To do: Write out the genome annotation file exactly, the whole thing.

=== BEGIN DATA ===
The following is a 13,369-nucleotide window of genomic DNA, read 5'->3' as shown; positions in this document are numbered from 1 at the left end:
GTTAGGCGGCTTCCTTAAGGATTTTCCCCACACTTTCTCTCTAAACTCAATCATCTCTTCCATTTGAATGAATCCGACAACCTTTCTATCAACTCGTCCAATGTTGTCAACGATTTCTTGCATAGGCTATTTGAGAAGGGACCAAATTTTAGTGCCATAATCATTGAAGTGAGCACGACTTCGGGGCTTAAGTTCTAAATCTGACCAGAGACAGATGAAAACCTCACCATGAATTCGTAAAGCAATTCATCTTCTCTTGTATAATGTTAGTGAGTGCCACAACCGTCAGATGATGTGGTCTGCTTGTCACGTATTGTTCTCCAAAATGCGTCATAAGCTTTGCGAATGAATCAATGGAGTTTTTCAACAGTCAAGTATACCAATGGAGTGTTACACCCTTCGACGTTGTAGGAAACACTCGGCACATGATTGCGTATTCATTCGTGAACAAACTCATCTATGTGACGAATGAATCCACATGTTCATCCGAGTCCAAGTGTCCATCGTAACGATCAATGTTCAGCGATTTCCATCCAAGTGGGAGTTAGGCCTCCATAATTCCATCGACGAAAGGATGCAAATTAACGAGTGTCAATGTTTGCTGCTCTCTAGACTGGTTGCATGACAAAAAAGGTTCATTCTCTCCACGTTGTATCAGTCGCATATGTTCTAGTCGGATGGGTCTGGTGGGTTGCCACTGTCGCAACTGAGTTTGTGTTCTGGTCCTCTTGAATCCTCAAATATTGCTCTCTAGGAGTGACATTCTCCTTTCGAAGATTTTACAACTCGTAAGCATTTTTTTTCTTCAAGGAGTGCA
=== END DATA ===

The following is a 13,369-nucleotide window of genomic DNA, read 5'->3' as shown; positions in this document are numbered from 1 at the left end:
GTTAGGCGGCTTCCTTAAGGATTTTCCCCACACTTTCTCTCTAAACTCAATCATCTCTTCCATTTGAATGAATCCGACAACCTTTCTATCAACTCGTCCAATGTTGTCAACGATTTCTTGCATAGGCTATTTGAGAAGGGACCAAATTTTAGTGCCATAATCATTGAAGTGAGCACGACTTCGGGGCTTAAGTTCTAAATCTGACCAGAGACAGATGAAAACCTCACCATGAATTCGTAAAGCAATTCATCTTCTCTTGTATAATGTTAGTGAGTGCCACAACCGTCAGATGATGTGGTCTGCTTGTCACGTATTGTTCTCCAAAATGCGTCATAAGCTTTGCGAATGAATCAATGGAGTTTTTCAACAGTCAAGTATACCAATGGAGTGTTACACCCTTCGACGTTGTAGGAAACACTCGGCACATGATTGCGTATTCATTCGTGAACAAACTCATCTATGTGACGAATGAATCCACATGTTCATCCGAGTCCAAGTGTCCATCGTAACGATCAATGTTCAGCGATTTCCATCCAAGTGGGAGTTAGGCCTCCATAATTCCATCGACGAAAGGATGCAAATTAACGAGTGTCAATGTTTGCTGCTCTCTAGACTGGTTGCATGACAAAAAAGGTTCATTCTCTCCACGTTGTATCAGTCGCATATGTTCTAGTCGGATGGGTCTGGTGGGTTGCCACTGTCGCAACTGAGTTTGTGTTCTGGTCCTCTTGAATCCTCAAATATTGCTCTCTAGGAGTGACATTCTCCTTTCGAAGATTTTACAACTCGTAAGCATTTTTTTTCTTCAAGGAGTGCA